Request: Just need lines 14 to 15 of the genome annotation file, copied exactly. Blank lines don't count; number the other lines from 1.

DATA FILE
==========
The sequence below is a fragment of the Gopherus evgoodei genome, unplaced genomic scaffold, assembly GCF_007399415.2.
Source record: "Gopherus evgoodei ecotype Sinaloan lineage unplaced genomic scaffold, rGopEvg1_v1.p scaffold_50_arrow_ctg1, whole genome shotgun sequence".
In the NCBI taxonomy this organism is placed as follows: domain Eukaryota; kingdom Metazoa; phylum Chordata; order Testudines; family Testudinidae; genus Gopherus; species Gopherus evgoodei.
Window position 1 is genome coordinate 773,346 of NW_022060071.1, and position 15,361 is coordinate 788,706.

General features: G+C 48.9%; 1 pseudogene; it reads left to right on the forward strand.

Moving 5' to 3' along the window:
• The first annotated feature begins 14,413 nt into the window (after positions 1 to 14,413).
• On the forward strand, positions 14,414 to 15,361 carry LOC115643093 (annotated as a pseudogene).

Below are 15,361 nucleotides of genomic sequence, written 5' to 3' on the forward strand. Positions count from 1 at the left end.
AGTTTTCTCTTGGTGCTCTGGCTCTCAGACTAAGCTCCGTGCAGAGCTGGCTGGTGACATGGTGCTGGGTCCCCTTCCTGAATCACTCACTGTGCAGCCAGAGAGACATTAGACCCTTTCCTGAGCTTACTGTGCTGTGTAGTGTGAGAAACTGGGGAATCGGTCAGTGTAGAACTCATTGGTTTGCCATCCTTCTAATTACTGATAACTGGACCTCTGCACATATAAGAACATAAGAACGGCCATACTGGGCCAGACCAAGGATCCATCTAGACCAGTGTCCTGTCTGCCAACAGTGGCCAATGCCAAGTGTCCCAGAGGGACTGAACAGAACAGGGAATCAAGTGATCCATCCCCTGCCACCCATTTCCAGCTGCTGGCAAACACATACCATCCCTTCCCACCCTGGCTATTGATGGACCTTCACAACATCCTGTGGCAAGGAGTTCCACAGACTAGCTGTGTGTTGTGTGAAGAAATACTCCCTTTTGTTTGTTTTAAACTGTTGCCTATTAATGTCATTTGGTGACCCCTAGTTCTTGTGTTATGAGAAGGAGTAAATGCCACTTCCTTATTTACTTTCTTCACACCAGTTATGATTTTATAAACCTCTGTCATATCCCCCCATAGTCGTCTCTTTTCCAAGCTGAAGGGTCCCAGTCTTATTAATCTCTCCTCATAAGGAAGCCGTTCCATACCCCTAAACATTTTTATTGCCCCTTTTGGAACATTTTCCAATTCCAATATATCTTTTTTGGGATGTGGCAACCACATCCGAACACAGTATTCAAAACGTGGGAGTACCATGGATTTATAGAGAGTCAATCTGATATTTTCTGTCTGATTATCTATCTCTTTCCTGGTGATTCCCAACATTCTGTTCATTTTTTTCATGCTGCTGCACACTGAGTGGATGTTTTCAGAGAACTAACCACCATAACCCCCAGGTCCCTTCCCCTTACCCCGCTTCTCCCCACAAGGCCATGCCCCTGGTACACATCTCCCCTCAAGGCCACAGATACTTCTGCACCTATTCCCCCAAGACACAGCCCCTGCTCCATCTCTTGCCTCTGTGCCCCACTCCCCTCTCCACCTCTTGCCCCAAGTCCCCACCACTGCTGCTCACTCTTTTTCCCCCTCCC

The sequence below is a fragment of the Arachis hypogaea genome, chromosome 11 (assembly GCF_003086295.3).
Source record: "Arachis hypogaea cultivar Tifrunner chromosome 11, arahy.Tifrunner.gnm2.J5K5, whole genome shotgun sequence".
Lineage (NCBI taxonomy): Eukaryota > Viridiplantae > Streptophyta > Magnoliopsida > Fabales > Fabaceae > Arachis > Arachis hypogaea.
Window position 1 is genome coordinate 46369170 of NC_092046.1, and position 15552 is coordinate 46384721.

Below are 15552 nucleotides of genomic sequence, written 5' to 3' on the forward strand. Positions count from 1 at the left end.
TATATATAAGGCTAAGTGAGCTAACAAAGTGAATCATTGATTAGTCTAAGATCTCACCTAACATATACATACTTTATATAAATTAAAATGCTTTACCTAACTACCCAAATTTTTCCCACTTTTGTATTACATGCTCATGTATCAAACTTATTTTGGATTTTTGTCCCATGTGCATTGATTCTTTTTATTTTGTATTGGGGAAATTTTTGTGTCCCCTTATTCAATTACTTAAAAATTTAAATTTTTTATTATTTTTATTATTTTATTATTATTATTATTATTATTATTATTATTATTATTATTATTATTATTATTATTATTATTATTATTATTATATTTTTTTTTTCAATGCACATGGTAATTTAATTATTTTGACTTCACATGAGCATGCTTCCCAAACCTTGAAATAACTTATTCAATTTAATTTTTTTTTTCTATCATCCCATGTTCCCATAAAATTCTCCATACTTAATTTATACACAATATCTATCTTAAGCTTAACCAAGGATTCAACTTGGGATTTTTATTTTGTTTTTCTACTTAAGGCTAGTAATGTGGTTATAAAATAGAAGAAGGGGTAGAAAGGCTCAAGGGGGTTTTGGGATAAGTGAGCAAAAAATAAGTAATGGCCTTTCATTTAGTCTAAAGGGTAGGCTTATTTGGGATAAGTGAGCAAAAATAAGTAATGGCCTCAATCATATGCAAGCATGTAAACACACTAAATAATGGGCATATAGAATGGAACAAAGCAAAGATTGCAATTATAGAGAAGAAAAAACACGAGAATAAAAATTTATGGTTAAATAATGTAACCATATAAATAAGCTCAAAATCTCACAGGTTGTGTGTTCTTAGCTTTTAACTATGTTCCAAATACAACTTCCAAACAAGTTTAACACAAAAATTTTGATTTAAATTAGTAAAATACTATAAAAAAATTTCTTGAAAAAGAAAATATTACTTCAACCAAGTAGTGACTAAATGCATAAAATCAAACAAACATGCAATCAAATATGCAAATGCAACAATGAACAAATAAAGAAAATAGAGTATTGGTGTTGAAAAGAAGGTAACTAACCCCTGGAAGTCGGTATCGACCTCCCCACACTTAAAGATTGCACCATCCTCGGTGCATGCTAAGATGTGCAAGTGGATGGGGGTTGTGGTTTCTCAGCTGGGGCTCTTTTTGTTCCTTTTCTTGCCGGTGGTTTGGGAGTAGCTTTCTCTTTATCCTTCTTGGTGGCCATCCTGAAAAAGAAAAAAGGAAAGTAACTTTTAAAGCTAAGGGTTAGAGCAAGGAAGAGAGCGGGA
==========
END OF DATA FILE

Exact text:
Window position 1 is genome coordinate 46369170 of NC_092046.1, and position 15552 is coordinate 46384721.

Below are 15552 nucleotides of genomic sequence, written 5' to 3' on the forward strand. Positions count from 1 at the left end.